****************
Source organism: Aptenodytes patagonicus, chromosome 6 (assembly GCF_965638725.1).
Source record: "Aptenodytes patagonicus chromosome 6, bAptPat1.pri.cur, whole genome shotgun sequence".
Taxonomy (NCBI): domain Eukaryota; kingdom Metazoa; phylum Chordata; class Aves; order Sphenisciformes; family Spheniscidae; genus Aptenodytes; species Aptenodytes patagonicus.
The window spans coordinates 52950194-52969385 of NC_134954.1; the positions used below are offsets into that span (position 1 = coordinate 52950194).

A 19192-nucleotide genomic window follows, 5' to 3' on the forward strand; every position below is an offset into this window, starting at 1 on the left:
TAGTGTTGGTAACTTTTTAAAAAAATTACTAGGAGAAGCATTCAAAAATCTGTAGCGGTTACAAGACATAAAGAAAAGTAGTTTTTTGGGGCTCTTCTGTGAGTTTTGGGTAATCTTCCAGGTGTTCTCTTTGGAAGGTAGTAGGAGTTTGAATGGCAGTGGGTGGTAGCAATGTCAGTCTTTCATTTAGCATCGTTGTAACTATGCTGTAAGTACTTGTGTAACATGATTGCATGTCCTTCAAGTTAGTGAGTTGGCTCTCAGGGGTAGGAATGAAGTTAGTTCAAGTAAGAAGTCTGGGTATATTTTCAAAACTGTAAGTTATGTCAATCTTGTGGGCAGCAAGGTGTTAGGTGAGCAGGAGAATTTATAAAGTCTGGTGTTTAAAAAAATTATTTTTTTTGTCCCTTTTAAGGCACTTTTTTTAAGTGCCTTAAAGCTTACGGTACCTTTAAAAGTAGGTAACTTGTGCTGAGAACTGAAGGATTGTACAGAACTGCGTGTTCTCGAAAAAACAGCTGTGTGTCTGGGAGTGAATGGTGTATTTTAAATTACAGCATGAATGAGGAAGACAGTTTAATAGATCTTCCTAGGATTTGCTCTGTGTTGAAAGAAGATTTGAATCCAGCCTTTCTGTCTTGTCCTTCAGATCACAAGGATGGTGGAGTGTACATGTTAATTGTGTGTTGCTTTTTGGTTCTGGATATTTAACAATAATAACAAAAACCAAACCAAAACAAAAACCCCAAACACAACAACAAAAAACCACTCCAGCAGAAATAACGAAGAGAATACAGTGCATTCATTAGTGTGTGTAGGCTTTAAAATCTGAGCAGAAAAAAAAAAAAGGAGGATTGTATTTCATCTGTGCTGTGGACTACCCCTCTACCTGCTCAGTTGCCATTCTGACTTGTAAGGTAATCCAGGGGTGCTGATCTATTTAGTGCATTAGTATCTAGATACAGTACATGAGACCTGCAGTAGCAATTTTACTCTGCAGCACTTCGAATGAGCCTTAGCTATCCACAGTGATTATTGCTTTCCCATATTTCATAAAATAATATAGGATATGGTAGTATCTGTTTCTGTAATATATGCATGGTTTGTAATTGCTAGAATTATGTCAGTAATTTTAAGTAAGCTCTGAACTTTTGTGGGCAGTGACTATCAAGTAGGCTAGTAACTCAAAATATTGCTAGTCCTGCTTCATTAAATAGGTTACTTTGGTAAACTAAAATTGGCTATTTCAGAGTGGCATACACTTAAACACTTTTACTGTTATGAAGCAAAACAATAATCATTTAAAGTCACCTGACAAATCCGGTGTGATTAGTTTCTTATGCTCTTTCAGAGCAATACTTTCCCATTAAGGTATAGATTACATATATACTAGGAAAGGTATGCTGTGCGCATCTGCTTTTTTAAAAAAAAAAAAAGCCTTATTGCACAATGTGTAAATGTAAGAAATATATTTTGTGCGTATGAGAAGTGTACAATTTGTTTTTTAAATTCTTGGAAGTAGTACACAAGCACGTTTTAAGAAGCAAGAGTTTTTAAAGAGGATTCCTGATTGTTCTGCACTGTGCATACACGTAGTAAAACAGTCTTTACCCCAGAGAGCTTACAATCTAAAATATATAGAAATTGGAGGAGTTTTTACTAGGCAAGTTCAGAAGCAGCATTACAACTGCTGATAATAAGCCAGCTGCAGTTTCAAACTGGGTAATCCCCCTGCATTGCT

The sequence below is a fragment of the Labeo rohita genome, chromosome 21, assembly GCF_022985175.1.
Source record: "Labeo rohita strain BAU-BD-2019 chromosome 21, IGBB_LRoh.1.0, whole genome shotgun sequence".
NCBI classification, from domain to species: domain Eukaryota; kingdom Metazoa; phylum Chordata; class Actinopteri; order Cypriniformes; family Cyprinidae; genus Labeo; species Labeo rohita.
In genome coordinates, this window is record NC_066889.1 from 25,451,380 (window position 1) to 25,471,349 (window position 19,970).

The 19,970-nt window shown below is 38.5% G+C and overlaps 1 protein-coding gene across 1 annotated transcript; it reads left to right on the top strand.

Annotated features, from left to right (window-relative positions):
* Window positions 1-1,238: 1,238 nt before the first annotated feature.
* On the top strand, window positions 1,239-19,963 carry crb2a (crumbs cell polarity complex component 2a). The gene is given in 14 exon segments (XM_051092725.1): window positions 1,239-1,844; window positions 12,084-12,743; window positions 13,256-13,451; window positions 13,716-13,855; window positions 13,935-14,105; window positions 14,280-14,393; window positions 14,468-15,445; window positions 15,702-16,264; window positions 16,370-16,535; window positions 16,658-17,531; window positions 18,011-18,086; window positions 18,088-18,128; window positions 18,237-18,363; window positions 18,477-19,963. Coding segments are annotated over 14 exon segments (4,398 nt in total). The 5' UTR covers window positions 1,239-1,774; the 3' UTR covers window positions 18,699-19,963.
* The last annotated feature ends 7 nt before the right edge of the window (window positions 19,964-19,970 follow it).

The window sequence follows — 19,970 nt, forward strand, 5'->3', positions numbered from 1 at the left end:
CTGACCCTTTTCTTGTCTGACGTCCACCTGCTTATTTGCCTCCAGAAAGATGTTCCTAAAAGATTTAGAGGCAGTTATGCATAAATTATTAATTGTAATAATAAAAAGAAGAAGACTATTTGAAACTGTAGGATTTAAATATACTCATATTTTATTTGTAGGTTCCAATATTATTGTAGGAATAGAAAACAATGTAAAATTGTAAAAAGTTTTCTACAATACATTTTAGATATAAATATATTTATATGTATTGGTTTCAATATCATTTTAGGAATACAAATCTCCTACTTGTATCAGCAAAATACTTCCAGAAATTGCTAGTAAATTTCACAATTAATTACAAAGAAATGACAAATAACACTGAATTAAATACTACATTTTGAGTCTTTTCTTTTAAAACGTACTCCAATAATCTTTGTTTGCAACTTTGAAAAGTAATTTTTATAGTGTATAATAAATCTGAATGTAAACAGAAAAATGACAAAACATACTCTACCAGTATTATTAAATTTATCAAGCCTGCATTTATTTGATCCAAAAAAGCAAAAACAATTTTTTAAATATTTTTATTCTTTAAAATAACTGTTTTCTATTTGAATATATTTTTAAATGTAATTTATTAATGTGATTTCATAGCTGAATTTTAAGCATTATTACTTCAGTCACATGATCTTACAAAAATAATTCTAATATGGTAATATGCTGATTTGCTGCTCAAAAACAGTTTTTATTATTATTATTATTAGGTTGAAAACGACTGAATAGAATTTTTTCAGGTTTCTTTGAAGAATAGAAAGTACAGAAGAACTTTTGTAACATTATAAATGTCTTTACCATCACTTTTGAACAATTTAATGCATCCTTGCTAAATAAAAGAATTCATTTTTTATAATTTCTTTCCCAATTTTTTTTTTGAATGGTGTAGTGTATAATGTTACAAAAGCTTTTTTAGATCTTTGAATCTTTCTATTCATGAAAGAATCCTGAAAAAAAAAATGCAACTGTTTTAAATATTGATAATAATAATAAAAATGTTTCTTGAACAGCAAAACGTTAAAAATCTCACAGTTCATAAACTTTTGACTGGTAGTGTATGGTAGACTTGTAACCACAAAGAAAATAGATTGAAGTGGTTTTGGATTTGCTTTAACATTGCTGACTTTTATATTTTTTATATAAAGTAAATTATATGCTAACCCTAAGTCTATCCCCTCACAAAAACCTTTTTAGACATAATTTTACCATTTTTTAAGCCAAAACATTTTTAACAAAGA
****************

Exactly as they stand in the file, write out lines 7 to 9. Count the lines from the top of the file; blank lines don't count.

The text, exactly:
The sequence below is a fragment of the Labeo rohita genome, chromosome 21, assembly GCF_022985175.1.
Source record: "Labeo rohita strain BAU-BD-2019 chromosome 21, IGBB_LRoh.1.0, whole genome shotgun sequence".
NCBI classification, from domain to species: domain Eukaryota; kingdom Metazoa; phylum Chordata; class Actinopteri; order Cypriniformes; family Cyprinidae; genus Labeo; species Labeo rohita.